Inside Brazil’s Citrus Industry

Tacy CalliesBrazil

Figure 1. Steve Futch (right) and Rhuanito “Johnny” Ferrarezi stand in a 13-year-old Hamlin grove in Brazil expected to yield six boxes per tree.

By Stephen H. Futch and Rhuanito S. Ferrarezi

Many changes have taken place in the Brazilian citrus industry over the past 20 years as growers battle pests, diseases and market challenges. Throughout this process, the industry has encountered difficulties but has continued to maintain production through innovative practices that are founded in science, economics and sustainability.

This article provides an overview of Brazilian citrus production, acreage, varieties, changes, status of HLB and other production issues, and is based on grove visits in central and southern parts of the state of São Paulo in May of 2019 (Figure 1). Most of the information presented in this article is available from Fundecitrus (, a private institution maintained with funds from citrus growers and juice processors from São Paulo to foster sustainable development of the citrus industry. Fundecitrus is an outstanding source of information about the Brazilian citrus industry and is currently funded by a box tax being paid by both the growers and processors to support scientific and production research at about 3.25 cents per box.

Today, the Brazilian citrus industry consists of approximately 195.27 million trees planted on 1,010,229 acres on nearly 5,885 farms. The current acreage is down 1.33 percent as compared to the citrus inventory of 2018. The state of São Paulo is the country’s largest citrus producer. The citrus area in São Paulo is divided into five regions: north, northwest, central, south and southwest. Of the total number of trees, 89.1 percent are of bearing age and 10.9 percent are non-bearing.

Within those areas, 97 percent of the trees are oranges. The major citrus types are early varieties (Hamlin, Westin, Rubi, Valencia Americana, Seleta and Pineapple), mid-season (Pera Rio) and late (Valencia, Valencia Folha Murcha and Natal). The harvest period for early varieties is between May and August. Mid-season varieties are harvested between July and October, and late-season varieties are harvested between October and January. With the Brazilian citrus industry being located south of the equator, the seasons are six months apart from Florida, with winter in July as compared to Florida’s winter being in January.

The 2019–20 citrus crop is expected to be about 388.4 million boxes from the states of São Paulo and southwest Minas Gerais. Of the total estimated yield, 24.9 percent is early-maturing varieties, 29.9 percent is mid-season varieties, and 45.2 percent is late-maturing varieties.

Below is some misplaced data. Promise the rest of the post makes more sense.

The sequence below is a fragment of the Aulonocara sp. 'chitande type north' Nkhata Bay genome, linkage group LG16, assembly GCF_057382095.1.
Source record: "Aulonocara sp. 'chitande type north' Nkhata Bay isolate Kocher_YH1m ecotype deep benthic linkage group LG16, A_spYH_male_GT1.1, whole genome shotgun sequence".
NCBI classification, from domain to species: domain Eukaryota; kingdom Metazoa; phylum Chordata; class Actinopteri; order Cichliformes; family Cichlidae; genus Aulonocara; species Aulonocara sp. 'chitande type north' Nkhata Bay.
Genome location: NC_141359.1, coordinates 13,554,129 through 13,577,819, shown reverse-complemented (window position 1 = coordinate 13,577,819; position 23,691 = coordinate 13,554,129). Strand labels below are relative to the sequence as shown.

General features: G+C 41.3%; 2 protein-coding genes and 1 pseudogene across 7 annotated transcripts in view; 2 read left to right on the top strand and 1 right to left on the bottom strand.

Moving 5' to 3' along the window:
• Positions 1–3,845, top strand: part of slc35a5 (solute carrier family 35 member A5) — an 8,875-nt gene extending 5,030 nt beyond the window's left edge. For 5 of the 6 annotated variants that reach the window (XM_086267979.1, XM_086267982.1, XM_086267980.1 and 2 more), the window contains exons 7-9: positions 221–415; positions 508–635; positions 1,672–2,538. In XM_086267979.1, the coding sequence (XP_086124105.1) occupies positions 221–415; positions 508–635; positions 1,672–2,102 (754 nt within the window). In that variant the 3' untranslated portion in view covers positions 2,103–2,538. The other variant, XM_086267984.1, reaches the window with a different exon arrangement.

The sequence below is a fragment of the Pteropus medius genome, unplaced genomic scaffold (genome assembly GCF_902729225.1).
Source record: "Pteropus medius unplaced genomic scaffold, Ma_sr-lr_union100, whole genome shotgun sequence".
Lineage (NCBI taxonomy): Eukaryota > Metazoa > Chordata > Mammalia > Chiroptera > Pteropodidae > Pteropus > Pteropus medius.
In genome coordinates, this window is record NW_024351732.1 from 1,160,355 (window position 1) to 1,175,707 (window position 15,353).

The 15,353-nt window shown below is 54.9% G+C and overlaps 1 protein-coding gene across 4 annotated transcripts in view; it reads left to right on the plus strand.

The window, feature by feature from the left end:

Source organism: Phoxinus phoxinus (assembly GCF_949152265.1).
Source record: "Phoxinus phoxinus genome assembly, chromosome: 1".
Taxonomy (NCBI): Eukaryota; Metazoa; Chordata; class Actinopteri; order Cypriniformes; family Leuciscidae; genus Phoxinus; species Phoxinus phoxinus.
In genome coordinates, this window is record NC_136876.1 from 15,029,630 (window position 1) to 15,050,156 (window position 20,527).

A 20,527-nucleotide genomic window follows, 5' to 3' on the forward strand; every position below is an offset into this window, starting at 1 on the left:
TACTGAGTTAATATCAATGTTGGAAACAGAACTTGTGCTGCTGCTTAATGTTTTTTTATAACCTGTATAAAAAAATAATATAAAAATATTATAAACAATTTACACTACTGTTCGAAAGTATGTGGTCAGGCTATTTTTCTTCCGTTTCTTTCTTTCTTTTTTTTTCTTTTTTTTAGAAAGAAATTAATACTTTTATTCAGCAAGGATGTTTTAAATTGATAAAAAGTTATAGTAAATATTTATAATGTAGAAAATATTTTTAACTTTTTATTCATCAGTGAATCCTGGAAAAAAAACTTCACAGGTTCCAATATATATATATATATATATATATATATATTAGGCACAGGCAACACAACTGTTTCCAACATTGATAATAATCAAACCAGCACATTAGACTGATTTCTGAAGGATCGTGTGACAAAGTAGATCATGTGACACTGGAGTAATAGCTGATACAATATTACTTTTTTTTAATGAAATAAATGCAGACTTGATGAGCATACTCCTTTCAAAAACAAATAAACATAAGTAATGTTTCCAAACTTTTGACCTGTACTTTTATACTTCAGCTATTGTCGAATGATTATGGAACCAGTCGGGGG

Average production over multiple years is about 321 million boxes. Therefore, this year’s crop is significantly higher than average. Annual yield usually swings up and down due to alternate bearing and is approximately 425 boxes per acre or 2.24 boxes per tree.

Annually, about a third of total citrus production is consumed internally as fresh fruit, and two-thirds is processed into orange juice mainly for international markets.

Many small growers are leaving the industry due to low profit margins, lower yields per acre and higher HLB infection rates. As larger companies replant acreage, new groves are being planted at higher densities using enhanced horticultural practices. Thus, total yield and yield per acre are increasing.

In 2000, the average tree number per acre was 148. This figure increased to around 222 in 2010, and today it is at approximately 265. Currently, nearly 30 percent of the acreage is irrigated. Yields per acre continue to increase with the use of irrigation (which has been shown to also increase fruit size) and better nutrition practices.

A recent trend is that some growers are backing away from very high tree density as compared to previous years. High planting density can contribute to production challenges due to a current lack of dwarfing rootstocks to maintain tree size. With higher densities, hedging frequently creates issues for protecting the new flush from psyllid feeding and may result in higher HLB incidences. It was suggested that HLB incidences can increase from 1 to 10 percent in a single year due to failure to protect young new flush from psyllid feeding.

HLB disease levels can become high if a grower does not properly protect new flush. Since 2015, the incidence of HLB has remained relatively constant due to abandoned grove removal and many smaller farmers leaving the industry. The average HLB incidence (symptomatic trees) in São Paulo is 19.02 percent.